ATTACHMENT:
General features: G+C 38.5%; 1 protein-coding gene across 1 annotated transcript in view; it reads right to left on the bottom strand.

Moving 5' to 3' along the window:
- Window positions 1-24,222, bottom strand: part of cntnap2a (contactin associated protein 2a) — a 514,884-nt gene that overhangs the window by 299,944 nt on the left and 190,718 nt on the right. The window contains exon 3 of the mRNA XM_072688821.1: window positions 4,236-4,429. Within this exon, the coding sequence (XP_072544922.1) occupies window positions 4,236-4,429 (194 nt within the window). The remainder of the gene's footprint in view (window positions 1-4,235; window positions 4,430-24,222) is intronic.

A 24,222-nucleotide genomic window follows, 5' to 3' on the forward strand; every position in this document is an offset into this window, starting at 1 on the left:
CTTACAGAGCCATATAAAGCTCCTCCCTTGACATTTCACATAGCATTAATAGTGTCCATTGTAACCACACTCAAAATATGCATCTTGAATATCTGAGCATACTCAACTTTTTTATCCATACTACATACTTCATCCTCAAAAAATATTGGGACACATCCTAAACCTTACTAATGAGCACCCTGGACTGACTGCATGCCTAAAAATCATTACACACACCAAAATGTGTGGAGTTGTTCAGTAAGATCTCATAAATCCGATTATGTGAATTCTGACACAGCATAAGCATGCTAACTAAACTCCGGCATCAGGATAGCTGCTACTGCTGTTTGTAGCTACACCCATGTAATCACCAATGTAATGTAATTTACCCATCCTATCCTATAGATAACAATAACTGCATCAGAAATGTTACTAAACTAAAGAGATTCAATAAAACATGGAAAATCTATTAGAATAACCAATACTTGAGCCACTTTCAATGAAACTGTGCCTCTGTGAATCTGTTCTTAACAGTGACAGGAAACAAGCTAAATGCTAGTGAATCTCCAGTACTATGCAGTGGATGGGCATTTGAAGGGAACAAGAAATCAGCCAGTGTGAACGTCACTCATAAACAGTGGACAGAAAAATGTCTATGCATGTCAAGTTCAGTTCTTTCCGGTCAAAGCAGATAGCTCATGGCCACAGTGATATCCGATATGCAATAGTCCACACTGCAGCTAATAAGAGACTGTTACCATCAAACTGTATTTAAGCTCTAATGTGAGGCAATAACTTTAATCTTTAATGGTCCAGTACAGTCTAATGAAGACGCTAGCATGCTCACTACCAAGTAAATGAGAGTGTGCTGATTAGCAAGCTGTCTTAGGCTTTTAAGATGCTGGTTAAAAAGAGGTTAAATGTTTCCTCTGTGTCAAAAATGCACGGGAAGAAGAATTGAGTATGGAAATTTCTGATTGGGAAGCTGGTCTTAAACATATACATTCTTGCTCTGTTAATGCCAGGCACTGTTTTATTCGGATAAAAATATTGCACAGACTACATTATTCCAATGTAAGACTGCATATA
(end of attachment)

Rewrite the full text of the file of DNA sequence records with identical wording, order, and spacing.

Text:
General features: G+C 38.5%; 1 protein-coding gene across 1 annotated transcript in view; it reads right to left on the bottom strand.

Moving 5' to 3' along the window:
- Window positions 1-24,222, bottom strand: part of cntnap2a (contactin associated protein 2a) — a 514,884-nt gene that overhangs the window by 299,944 nt on the left and 190,718 nt on the right. The window contains exon 3 of the mRNA XM_072688821.1: window positions 4,236-4,429. Within this exon, the coding sequence (XP_072544922.1) occupies window positions 4,236-4,429 (194 nt within the window). The remainder of the gene's footprint in view (window positions 1-4,235; window positions 4,430-24,222) is intronic.

A 24,222-nucleotide genomic window follows, 5' to 3' on the forward strand; every position in this document is an offset into this window, starting at 1 on the left:
CTTACAGAGCCATATAAAGCTCCTCCCTTGACATTTCACATAGCATTAATAGTGTCCATTGTAACCACACTCAAAATATGCATCTTGAATATCTGAGCATACTCAACTTTTTTATCCATACTACATACTTCATCCTCAAAAAATATTGGGACACATCCTAAACCTTACTAATGAGCACCCTGGACTGACTGCATGCCTAAAAATCATTACACACACCAAAATGTGTGGAGTTGTTCAGTAAGATCTCATAAATCCGATTATGTGAATTCTGACACAGCATAAGCATGCTAACTAAACTCCGGCATCAGGATAGCTGCTACTGCTGTTTGTAGCTACACCCATGTAATCACCAATGTAATGTAATTTACCCATCCTATCCTATAGATAACAATAACTGCATCAGAAATGTTACTAAACTAAAGAGATTCAATAAAACATGGAAAATCTATTAGAATAACCAATACTTGAGCCACTTTCAATGAAACTGTGCCTCTGTGAATCTGTTCTTAACAGTGACAGGAAACAAGCTAAATGCTAGTGAATCTCCAGTACTATGCAGTGGATGGGCATTTGAAGGGAACAAGAAATCAGCCAGTGTGAACGTCACTCATAAACAGTGGACAGAAAAATGTCTATGCATGTCAAGTTCAGTTCTTTCCGGTCAAAGCAGATAGCTCATGGCCACAGTGATATCCGATATGCAATAGTCCACACTGCAGCTAATAAGAGACTGTTACCATCAAACTGTATTTAAGCTCTAATGTGAGGCAATAACTTTAATCTTTAATGGTCCAGTACAGTCTAATGAAGACGCTAGCATGCTCACTACCAAGTAAATGAGAGTGTGCTGATTAGCAAGCTGTCTTAGGCTTTTAAGATGCTGGTTAAAAAGAGGTTAAATGTTTCCTCTGTGTCAAAAATGCACGGGAAGAAGAATTGAGTATGGAAATTTCTGATTGGGAAGCTGGTCTTAAACATATACATTCTTGCTCTGTTAATGCCAGGCACTGTTTTATTCGGATAAAAATATTGCACAGACTACATTATTCCAATGTAAGACTGCATATA